We hold that neither Section 15-34.2-16 nor 15-40.1-16, N.D.C.C., authorizes the payment of public funds for transportation of students who are not attending public schools. This conclusion is based upon our examination of the statutes of this State both before and after the adoption of Chapter 137, 1967 Session Laws [Section 15-34.2-16, N.D.C.C.]. From that examination we conclude that the Legislature has consistently distinguished between the public schools, usually called simply "school" or "schools," and all other schools which it has consistently described as either "nonpublic schools" or "parochial schools," as the case may be. Similarly, it has consistently made a distinction between students attending public schools, usually called "pupils," and students attending nonpublic schools, to whom it has applied appropriate distinguishing language.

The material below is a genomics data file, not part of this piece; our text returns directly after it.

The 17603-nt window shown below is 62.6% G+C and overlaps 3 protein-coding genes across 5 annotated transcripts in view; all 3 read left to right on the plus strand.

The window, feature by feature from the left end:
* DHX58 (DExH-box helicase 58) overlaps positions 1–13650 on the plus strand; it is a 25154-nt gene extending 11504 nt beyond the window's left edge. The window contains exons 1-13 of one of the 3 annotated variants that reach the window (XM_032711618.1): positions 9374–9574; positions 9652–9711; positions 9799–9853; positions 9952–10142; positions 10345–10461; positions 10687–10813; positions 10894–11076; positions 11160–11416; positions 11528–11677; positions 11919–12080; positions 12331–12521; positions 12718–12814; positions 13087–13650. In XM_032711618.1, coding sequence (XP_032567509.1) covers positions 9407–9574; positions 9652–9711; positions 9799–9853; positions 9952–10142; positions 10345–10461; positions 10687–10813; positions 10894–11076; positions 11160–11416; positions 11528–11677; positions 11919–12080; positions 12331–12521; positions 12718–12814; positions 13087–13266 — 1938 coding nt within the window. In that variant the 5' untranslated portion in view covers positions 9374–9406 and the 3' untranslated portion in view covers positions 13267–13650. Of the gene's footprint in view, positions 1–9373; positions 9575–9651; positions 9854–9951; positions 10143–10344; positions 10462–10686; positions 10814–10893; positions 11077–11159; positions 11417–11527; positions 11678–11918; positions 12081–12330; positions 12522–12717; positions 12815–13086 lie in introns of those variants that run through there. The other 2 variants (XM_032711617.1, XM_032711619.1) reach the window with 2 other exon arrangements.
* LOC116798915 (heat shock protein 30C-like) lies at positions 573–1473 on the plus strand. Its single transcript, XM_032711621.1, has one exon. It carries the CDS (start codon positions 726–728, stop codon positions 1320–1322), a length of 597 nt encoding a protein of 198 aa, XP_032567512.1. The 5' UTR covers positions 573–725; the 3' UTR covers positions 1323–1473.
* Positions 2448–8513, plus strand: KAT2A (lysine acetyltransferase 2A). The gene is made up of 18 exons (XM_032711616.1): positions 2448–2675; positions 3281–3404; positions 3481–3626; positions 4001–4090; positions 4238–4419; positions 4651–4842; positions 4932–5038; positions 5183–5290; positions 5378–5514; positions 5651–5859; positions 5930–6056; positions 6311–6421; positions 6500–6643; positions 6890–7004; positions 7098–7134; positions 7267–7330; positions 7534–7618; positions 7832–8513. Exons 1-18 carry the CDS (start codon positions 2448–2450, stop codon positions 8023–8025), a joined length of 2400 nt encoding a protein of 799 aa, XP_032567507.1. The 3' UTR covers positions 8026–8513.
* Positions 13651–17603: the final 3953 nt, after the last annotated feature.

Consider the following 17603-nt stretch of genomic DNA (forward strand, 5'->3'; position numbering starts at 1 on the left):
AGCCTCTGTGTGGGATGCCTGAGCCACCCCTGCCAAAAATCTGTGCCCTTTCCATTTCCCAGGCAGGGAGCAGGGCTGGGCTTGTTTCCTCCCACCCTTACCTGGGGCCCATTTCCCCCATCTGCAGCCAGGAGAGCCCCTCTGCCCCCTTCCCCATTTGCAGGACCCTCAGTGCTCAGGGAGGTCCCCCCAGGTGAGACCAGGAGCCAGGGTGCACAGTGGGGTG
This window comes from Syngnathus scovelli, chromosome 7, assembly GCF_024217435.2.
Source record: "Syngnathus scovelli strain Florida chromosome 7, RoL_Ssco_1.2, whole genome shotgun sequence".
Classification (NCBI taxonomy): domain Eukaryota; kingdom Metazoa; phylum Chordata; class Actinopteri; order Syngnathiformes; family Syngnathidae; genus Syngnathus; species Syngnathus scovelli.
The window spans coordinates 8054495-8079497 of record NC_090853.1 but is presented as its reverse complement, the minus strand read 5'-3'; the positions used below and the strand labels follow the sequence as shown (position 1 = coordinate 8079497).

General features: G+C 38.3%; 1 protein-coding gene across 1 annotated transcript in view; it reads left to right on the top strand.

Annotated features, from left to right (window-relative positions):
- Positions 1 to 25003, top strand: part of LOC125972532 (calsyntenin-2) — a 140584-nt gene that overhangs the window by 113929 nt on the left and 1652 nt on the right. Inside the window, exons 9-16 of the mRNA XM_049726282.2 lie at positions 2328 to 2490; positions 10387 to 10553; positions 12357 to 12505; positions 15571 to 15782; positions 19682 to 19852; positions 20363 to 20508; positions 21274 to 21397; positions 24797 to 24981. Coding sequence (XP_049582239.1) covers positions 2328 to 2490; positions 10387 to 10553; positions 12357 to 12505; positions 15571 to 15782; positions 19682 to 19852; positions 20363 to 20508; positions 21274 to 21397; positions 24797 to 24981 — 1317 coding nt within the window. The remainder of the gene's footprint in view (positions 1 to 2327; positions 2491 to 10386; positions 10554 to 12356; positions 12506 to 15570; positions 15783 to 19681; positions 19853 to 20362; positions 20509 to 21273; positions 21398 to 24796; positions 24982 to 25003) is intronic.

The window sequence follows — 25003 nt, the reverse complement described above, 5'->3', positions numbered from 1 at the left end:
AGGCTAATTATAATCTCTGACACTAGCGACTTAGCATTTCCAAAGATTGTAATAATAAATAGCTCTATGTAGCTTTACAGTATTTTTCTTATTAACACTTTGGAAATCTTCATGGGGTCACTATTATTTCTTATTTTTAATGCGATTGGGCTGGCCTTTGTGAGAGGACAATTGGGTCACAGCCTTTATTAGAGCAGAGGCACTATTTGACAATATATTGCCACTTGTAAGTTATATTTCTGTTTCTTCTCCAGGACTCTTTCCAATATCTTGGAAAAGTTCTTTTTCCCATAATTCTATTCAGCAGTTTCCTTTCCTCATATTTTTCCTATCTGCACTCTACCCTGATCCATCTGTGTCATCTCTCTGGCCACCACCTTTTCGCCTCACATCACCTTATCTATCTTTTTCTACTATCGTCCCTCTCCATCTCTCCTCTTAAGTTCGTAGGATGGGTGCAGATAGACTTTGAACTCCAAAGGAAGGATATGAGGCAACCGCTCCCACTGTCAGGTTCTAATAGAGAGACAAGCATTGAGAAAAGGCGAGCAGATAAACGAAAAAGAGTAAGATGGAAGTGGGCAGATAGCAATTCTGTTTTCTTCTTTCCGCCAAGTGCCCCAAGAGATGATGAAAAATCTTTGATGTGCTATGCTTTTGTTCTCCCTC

*219 For example, at the time Chapter 137, 1967 Session Laws, was adopted, Section 15-34-03, N.D.C.C., provided that parents and others "having control of a child of compulsory school age" were excused from having the child attend "school" whenever it was shown that the "child" is in attendance "at a parochial or private school approved by the county superintendent of schools." This shows quite clearly that the Legislature, when it used the word "school," meant "public school," and other schools were designated as "parochial or private school." Similarly, Section 15-34-07, N.D.C.C., provided that parents and other persons having control of a "child" might have such child excused from "school attendance" for the purpose of sending him to any "parochial school" to prepare for religious duties, under certain conditions. The same section provided that "No transportation shall be furnished and no payments shall be made under the provisions of this chapter for any child who is attending a parochial school under the provisions of this section . . ." At the same time, Section 15-34-24 provided for a pupil-mile payment from the county equalization fund for "pupils transported" in buses.